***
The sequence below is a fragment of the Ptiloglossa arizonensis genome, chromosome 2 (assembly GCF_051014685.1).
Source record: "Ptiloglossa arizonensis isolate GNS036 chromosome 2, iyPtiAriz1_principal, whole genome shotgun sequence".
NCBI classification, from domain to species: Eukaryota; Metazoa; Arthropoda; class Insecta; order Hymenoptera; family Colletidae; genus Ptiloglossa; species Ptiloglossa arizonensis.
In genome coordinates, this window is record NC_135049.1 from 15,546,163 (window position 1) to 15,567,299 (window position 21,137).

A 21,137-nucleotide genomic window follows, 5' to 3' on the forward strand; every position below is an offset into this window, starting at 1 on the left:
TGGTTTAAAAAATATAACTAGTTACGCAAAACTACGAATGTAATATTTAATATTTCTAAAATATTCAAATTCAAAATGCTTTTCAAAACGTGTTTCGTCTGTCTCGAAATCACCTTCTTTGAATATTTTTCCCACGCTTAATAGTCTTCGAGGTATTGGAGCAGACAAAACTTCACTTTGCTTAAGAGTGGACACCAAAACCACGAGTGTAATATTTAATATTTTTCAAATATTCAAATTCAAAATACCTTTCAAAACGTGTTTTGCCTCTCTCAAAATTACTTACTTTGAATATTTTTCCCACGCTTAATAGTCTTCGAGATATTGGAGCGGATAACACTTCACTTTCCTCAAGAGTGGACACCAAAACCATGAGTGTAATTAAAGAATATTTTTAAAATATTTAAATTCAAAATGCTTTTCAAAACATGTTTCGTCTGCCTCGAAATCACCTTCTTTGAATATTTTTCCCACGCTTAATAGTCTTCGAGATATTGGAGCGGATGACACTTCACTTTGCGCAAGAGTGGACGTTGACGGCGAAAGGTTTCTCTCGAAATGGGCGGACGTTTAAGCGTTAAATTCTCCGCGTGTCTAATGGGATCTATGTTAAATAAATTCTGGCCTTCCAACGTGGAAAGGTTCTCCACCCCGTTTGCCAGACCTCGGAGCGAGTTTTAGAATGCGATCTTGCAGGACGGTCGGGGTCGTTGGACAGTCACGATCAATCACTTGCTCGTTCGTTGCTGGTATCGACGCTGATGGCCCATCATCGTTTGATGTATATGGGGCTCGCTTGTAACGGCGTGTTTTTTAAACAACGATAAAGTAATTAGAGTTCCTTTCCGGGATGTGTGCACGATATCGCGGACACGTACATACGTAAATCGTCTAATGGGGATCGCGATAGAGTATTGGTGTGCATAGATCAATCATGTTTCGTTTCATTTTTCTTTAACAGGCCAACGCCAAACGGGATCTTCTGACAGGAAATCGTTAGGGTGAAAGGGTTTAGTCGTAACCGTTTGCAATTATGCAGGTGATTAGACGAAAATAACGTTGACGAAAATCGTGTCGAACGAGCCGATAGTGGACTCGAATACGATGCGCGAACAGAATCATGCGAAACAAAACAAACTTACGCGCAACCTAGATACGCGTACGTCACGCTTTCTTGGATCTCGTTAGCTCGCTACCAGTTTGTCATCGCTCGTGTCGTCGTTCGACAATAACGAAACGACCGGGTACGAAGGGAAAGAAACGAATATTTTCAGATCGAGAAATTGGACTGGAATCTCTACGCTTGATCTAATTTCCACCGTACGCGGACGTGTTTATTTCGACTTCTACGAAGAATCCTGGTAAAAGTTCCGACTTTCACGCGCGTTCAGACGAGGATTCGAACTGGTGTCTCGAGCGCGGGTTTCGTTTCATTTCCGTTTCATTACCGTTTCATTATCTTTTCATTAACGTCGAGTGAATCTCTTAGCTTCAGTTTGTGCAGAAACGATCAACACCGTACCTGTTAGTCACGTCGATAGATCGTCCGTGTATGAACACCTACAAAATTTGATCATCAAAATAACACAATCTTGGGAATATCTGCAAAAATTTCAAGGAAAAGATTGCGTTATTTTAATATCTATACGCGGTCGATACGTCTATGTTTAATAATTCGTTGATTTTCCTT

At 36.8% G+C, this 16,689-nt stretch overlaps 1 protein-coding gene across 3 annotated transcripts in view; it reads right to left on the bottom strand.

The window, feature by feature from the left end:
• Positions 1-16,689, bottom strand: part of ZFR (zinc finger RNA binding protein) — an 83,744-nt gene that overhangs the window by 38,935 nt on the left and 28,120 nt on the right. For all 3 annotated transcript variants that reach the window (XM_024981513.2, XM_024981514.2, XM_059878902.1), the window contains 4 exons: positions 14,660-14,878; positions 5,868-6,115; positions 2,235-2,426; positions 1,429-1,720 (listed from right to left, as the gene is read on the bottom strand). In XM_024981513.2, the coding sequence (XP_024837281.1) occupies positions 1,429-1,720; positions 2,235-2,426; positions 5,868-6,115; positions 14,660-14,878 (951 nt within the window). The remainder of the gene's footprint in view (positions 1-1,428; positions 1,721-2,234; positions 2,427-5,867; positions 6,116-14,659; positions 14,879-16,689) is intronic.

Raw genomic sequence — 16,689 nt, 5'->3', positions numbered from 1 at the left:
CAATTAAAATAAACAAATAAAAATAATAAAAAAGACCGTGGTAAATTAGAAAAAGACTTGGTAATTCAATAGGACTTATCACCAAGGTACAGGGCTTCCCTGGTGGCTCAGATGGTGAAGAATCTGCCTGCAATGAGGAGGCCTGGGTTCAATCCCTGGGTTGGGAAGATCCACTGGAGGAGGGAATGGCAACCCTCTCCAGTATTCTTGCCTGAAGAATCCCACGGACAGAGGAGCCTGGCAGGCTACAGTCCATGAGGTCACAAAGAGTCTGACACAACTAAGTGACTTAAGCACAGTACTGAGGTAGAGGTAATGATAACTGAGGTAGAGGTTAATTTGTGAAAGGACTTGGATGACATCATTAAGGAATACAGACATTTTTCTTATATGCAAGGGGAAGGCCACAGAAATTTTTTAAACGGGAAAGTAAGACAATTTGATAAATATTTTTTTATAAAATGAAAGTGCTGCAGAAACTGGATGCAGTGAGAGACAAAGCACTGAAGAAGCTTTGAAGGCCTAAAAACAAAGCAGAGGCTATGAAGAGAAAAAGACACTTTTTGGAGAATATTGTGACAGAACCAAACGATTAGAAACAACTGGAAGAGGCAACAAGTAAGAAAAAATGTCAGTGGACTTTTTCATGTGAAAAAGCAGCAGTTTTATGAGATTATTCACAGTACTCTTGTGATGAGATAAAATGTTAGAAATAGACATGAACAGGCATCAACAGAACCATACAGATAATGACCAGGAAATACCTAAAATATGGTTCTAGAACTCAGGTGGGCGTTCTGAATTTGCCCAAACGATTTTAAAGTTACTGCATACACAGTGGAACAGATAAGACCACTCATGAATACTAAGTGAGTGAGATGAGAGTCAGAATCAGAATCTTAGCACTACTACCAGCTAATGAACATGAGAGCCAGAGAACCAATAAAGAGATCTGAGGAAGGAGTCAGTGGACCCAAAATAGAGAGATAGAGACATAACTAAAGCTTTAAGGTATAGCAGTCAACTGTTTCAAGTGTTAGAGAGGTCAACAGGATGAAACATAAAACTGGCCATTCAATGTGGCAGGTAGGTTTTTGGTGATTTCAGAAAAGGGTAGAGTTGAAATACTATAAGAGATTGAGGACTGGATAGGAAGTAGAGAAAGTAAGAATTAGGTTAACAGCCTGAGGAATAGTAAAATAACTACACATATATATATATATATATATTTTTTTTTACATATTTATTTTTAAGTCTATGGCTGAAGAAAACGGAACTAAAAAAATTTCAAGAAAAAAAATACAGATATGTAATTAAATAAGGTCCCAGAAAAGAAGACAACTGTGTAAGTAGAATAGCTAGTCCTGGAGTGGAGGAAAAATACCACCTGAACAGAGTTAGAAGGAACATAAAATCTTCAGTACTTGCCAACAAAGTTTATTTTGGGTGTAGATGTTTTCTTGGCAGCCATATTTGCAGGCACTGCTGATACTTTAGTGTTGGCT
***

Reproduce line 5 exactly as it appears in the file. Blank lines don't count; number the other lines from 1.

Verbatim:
A 21,137-nucleotide genomic window follows, 5' to 3' on the forward strand; every position below is an offset into this window, starting at 1 on the left: